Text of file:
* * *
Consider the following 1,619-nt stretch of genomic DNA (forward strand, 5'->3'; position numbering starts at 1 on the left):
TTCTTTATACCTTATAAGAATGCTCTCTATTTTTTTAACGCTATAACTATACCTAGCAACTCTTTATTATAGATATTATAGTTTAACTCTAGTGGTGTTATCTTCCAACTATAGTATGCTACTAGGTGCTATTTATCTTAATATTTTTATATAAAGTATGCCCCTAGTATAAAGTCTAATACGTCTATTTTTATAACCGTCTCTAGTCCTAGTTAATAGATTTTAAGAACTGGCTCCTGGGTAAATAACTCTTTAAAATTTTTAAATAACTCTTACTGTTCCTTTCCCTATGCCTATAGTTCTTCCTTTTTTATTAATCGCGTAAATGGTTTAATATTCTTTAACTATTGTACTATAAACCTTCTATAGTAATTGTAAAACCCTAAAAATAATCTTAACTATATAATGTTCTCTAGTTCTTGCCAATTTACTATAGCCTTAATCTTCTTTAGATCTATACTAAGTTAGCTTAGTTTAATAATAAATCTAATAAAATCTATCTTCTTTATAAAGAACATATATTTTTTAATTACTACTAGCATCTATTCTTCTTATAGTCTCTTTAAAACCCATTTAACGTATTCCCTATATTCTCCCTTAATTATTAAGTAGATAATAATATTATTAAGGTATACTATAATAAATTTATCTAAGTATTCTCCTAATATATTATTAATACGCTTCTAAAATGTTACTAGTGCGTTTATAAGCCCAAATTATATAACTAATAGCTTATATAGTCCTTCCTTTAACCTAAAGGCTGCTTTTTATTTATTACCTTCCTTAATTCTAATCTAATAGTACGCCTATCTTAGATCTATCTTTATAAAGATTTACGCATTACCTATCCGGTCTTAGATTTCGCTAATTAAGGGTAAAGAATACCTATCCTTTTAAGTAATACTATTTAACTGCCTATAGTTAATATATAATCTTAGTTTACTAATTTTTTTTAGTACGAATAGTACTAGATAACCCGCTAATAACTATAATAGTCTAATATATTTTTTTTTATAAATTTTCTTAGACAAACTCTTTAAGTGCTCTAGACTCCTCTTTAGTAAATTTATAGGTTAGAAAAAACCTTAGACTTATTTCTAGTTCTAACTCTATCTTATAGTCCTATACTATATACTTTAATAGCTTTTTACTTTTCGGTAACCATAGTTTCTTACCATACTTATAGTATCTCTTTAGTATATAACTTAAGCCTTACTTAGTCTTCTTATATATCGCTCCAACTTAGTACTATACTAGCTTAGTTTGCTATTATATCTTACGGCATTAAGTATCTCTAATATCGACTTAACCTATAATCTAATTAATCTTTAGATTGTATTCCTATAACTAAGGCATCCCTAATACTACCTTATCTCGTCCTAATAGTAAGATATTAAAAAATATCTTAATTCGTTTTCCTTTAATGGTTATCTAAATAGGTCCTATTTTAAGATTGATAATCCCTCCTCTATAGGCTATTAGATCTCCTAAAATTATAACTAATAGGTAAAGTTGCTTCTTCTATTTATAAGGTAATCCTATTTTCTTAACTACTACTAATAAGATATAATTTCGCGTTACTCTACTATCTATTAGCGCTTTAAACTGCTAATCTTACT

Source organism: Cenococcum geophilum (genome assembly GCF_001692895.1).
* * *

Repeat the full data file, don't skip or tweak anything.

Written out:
Consider the following 1,619-nt stretch of genomic DNA (forward strand, 5'->3'; position numbering starts at 1 on the left):
TTCTTTATACCTTATAAGAATGCTCTCTATTTTTTTAACGCTATAACTATACCTAGCAACTCTTTATTATAGATATTATAGTTTAACTCTAGTGGTGTTATCTTCCAACTATAGTATGCTACTAGGTGCTATTTATCTTAATATTTTTATATAAAGTATGCCCCTAGTATAAAGTCTAATACGTCTATTTTTATAACCGTCTCTAGTCCTAGTTAATAGATTTTAAGAACTGGCTCCTGGGTAAATAACTCTTTAAAATTTTTAAATAACTCTTACTGTTCCTTTCCCTATGCCTATAGTTCTTCCTTTTTTATTAATCGCGTAAATGGTTTAATATTCTTTAACTATTGTACTATAAACCTTCTATAGTAATTGTAAAACCCTAAAAATAATCTTAACTATATAATGTTCTCTAGTTCTTGCCAATTTACTATAGCCTTAATCTTCTTTAGATCTATACTAAGTTAGCTTAGTTTAATAATAAATCTAATAAAATCTATCTTCTTTATAAAGAACATATATTTTTTAATTACTACTAGCATCTATTCTTCTTATAGTCTCTTTAAAACCCATTTAACGTATTCCCTATATTCTCCCTTAATTATTAAGTAGATAATAATATTATTAAGGTATACTATAATAAATTTATCTAAGTATTCTCCTAATATATTATTAATACGCTTCTAAAATGTTACTAGTGCGTTTATAAGCCCAAATTATATAACTAATAGCTTATATAGTCCTTCCTTTAACCTAAAGGCTGCTTTTTATTTATTACCTTCCTTAATTCTAATCTAATAGTACGCCTATCTTAGATCTATCTTTATAAAGATTTACGCATTACCTATCCGGTCTTAGATTTCGCTAATTAAGGGTAAAGAATACCTATCCTTTTAAGTAATACTATTTAACTGCCTATAGTTAATATATAATCTTAGTTTACTAATTTTTTTTAGTACGAATAGTACTAGATAACCCGCTAATAACTATAATAGTCTAATATATTTTTTTTTATAAATTTTCTTAGACAAACTCTTTAAGTGCTCTAGACTCCTCTTTAGTAAATTTATAGGTTAGAAAAAACCTTAGACTTATTTCTAGTTCTAACTCTATCTTATAGTCCTATACTATATACTTTAATAGCTTTTTACTTTTCGGTAACCATAGTTTCTTACCATACTTATAGTATCTCTTTAGTATATAACTTAAGCCTTACTTAGTCTTCTTATATATCGCTCCAACTTAGTACTATACTAGCTTAGTTTGCTATTATATCTTACGGCATTAAGTATCTCTAATATCGACTTAACCTATAATCTAATTAATCTTTAGATTGTATTCCTATAACTAAGGCATCCCTAATACTACCTTATCTCGTCCTAATAGTAAGATATTAAAAAATATCTTAATTCGTTTTCCTTTAATGGTTATCTAAATAGGTCCTATTTTAAGATTGATAATCCCTCCTCTATAGGCTATTAGATCTCCTAAAATTATAACTAATAGGTAAAGTTGCTTCTTCTATTTATAAGGTAATCCTATTTTCTTAACTACTACTAATAAGATATAATTTCGCGTTACTCTACTATCTATTAGCGCTTTAAACTGCTAATCTTACT

Source organism: Cenococcum geophilum (genome assembly GCF_001692895.1).